A diabetes specialist wearing blue scrubs talking to a patient.
A diabetes specialist is someone who has specialized training in treating hormone-related diseases.

Understanding What Diabetes Specialists Do

The American Diabetes Association (ADA) estimated that in 2018, 34.2 million Americans had diabetes. Of that 34.2 million, 1.6 million had type 1 diabetes and 7.3 million were undiagnosed.

Diabetes was the seventh leading cause of death in 2017. However, diabetes as a cause of death may be underreported. The ADA states, “Studies have found that only about 35% to 40% of people with diabetes who died had diabetes listed anywhere on the death certificate and about 10% to 15% had it listed as the underlying cause of death.”

Unfortunately, diabetes can lead to acute complications, such as hypoglycemia, diabetic ketoacidosis, hyperosmolar hyperglycemic syndrome, and chronic complications, such as chronic kidney disease and vision issues. Adults aged 20 and older with diabetes had chronic kidney disease (CKD) at a prevalence of 36.5%, but many did not even know they had CKD.

Though preventing acute and chronic complications can be difficult, seeing a diabetes specialist may improve the likelihood of better glucose control.

What is a Diabetes Specialist?

A diabetes specialist is also known as an endocrinologist. An endocrinologist is a doctor who receives specialized training in diagnosing and treating hormone-related diseases.

Examples of diseases that an endocrinologist may treat:

  • Diabetes mellitus, including type 1 diabetes and type 2 diabetes
  • Thyroid dysfunction
  • Obesity
  • Osteoporosis
  • Adrenal disorders
  • Lipid disorders
  • Metabolic abnormalities
  • Growth disorders
  • Sexual function and reproduction

According to the American Academy of Clinical Endocrinology, “Becoming an endocrinologist requires deep knowledge of pathophysiology and biochemistry to understand the processes that may be disrupted in endocrine disorders. Following medical school completion and internal medicine residency training, a two- or three-year fellowship in the field of endocrinology must be undertaken for a physician to become an endocrinologist. Following completion of training, most become board certified.”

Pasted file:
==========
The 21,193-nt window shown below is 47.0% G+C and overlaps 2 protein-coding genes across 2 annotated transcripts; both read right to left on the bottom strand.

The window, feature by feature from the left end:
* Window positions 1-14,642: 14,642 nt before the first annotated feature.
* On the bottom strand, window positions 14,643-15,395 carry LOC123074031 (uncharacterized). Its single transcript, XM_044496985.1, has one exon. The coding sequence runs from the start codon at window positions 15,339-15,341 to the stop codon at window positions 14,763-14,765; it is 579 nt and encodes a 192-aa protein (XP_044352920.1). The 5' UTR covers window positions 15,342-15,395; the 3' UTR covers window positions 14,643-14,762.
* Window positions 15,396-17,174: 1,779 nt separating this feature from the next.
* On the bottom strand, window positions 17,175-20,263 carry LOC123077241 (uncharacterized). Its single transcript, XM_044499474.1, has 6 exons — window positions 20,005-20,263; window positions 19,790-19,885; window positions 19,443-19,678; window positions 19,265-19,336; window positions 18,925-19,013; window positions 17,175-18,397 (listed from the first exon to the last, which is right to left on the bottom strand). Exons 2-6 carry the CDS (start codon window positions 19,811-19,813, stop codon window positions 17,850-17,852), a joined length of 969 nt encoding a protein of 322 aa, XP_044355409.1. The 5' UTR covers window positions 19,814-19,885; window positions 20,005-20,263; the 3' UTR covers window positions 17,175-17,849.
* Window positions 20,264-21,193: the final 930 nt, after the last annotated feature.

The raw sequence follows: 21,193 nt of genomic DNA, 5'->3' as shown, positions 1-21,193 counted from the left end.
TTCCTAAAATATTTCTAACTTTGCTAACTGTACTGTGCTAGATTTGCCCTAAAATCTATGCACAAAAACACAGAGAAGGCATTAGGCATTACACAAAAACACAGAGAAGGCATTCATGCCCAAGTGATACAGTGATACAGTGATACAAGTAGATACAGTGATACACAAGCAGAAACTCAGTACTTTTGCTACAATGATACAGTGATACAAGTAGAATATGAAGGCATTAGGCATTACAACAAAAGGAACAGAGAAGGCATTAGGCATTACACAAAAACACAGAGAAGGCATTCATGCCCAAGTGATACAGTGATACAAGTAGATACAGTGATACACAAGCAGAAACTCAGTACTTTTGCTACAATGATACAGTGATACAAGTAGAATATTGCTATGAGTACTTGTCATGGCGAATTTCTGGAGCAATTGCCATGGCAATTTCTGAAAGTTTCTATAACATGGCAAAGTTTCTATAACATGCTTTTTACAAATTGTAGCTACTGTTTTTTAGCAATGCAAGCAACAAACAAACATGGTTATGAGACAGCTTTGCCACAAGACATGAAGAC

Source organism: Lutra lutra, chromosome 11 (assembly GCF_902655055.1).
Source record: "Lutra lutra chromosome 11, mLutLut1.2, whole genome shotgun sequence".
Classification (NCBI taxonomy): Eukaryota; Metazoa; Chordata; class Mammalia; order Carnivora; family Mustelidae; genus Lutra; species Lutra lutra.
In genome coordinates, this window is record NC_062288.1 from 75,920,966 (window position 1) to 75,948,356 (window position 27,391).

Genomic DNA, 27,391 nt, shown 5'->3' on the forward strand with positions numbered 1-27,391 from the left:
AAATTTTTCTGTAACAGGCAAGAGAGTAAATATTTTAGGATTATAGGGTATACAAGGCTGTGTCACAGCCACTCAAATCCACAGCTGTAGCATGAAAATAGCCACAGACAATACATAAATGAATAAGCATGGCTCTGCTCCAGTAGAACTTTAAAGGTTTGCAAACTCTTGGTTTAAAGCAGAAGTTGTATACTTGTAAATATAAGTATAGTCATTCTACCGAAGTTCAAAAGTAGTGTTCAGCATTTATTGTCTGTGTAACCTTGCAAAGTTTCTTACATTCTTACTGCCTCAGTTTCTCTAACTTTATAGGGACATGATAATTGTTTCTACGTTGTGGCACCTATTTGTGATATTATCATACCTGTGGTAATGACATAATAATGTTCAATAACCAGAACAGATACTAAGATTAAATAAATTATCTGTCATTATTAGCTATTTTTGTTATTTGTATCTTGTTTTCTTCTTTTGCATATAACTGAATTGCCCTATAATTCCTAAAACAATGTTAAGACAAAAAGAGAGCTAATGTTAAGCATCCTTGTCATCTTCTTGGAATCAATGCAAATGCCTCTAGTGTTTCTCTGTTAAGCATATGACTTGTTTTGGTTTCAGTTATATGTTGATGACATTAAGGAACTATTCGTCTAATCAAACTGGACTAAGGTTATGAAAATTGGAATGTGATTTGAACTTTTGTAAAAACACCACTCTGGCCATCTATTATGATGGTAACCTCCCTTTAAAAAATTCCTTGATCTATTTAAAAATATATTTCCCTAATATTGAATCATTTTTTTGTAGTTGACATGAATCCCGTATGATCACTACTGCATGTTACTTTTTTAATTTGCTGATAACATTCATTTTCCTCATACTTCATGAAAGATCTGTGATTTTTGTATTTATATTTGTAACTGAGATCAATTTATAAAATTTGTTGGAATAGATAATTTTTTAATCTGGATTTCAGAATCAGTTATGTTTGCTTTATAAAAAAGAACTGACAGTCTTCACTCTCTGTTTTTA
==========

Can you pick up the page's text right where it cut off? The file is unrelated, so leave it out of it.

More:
An endocrinologist does not replace a primary care physician; they treat only the endocrine disorder, often working with the primary provider to maximize health.

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When Should Someone See an Endocrinologist?

Your primary care provider can treat diabetes. You can also work with a certified diabetes care and education specialist (CDCES).

However, you may choose to ask for a referral to an endocrinologist if you would like a higher level of care or if you are wanting care from a specialist.

Your provider may also choose to refer you to a specialist when:

  • They do not have a lot of experience treating diabetes
  • Your medication regimen becomes complicated
  • Your diabetes becomes difficult to manage
  • You use an insulin pump to manage your diabetes
  • You have complications due to your diabetes

How Does Someone See an Endocrinologist?

The process of seeing an endocrinologist depends on your insurance; some insurance plans require a referral, while others allow for self-referral. If you need a referral to a diabetes specialist, be sure to contact your insurance company, as they can tell you if you need a referral or not.

The cost of seeing an endocrinologist is also dependent on your insurance plan; some insurance plans have a specialty visit copay, while others will bill the visit just like any other office visit copay. If you do not have insurance, many offices while allow you to pay cash or will work with you to pay on a sliding scale.

Pros & Cons to Seeing an Endocrinologist

I would argue that there are many benefits to seeing an endocrinologist, with little in the “con” category.

Visits with an endocrinologist typically are every three months – conveniently, around the same time an A1c is drawn. An A1c is a three-month average of how blood sugar values have been trending. That number can be defeating if it is on the rise. It can also make you feel triumphant if you see a drop. However, the A1c does not show the entire picture. Your healthcare team at the endocrinology office will download any pumps, continuous glucose monitors (CGMs), meters, and review logs – sometimes too many highs or lows can cause A1c readings that are not necessarily false, but do not give a great picture of control.

Visiting with an endocrinologist can also allow you to see other members of a healthcare team who may have a fresh perspective on how you can improve your health, such as CDCES and registered dietitians. You may also learn about new technology that can improve your blood sugar control, such as insulin pumps and CGMs, that you would not know about if you only saw a primary care provider.

Unfortunately, some insurance plans do not cover specialists or have poor coverage, meaning that visits are costly. It can also be frustrating if you have a specialist that you do not “click” with.

The Bottom Line…

If your healthcare provider suggests that you see an endocrinologist, it does not mean you have failed at managing your diabetes. An endocrinologist is a specialist who has advanced training in conditions involving hormones and can help manage your diabetes.